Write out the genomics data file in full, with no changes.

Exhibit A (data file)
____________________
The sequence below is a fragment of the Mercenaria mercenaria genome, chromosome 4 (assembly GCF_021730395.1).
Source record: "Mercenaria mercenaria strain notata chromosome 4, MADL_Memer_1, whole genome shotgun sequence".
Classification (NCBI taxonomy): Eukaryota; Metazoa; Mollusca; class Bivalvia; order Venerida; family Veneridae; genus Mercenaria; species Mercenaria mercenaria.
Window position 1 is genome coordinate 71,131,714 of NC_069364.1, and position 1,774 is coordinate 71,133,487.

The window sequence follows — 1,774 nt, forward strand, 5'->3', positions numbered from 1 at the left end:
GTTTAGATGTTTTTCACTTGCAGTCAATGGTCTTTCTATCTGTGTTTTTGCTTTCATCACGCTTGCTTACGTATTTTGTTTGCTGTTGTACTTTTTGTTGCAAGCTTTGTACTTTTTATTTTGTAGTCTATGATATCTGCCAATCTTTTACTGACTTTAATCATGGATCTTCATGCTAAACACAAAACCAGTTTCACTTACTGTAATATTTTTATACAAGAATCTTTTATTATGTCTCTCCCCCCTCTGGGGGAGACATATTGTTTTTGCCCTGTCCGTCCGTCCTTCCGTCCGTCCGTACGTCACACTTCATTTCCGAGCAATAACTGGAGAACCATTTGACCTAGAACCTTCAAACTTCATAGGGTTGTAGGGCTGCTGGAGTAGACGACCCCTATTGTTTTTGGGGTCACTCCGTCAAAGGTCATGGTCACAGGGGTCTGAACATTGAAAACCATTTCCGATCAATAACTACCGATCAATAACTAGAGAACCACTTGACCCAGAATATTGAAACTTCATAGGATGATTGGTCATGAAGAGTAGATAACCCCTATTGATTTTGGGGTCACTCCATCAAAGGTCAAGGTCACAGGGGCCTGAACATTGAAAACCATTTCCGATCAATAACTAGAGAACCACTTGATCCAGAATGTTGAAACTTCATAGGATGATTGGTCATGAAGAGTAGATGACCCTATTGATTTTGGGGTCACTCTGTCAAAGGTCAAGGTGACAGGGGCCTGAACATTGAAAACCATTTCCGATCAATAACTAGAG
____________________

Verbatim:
The sequence below is a fragment of the Mercenaria mercenaria genome, chromosome 4 (assembly GCF_021730395.1).
Source record: "Mercenaria mercenaria strain notata chromosome 4, MADL_Memer_1, whole genome shotgun sequence".
Classification (NCBI taxonomy): Eukaryota; Metazoa; Mollusca; class Bivalvia; order Venerida; family Veneridae; genus Mercenaria; species Mercenaria mercenaria.
Window position 1 is genome coordinate 71,131,714 of NC_069364.1, and position 1,774 is coordinate 71,133,487.

The window sequence follows — 1,774 nt, forward strand, 5'->3', positions numbered from 1 at the left end:
GTTTAGATGTTTTTCACTTGCAGTCAATGGTCTTTCTATCTGTGTTTTTGCTTTCATCACGCTTGCTTACGTATTTTGTTTGCTGTTGTACTTTTTGTTGCAAGCTTTGTACTTTTTATTTTGTAGTCTATGATATCTGCCAATCTTTTACTGACTTTAATCATGGATCTTCATGCTAAACACAAAACCAGTTTCACTTACTGTAATATTTTTATACAAGAATCTTTTATTATGTCTCTCCCCCCTCTGGGGGAGACATATTGTTTTTGCCCTGTCCGTCCGTCCTTCCGTCCGTCCGTACGTCACACTTCATTTCCGAGCAATAACTGGAGAACCATTTGACCTAGAACCTTCAAACTTCATAGGGTTGTAGGGCTGCTGGAGTAGACGACCCCTATTGTTTTTGGGGTCACTCCGTCAAAGGTCATGGTCACAGGGGTCTGAACATTGAAAACCATTTCCGATCAATAACTACCGATCAATAACTAGAGAACCACTTGACCCAGAATATTGAAACTTCATAGGATGATTGGTCATGAAGAGTAGATAACCCCTATTGATTTTGGGGTCACTCCATCAAAGGTCAAGGTCACAGGGGCCTGAACATTGAAAACCATTTCCGATCAATAACTAGAGAACCACTTGATCCAGAATGTTGAAACTTCATAGGATGATTGGTCATGAAGAGTAGATGACCCTATTGATTTTGGGGTCACTCTGTCAAAGGTCAAGGTGACAGGGGCCTGAACATTGAAAACCATTTCCGATCAATAACTAGAG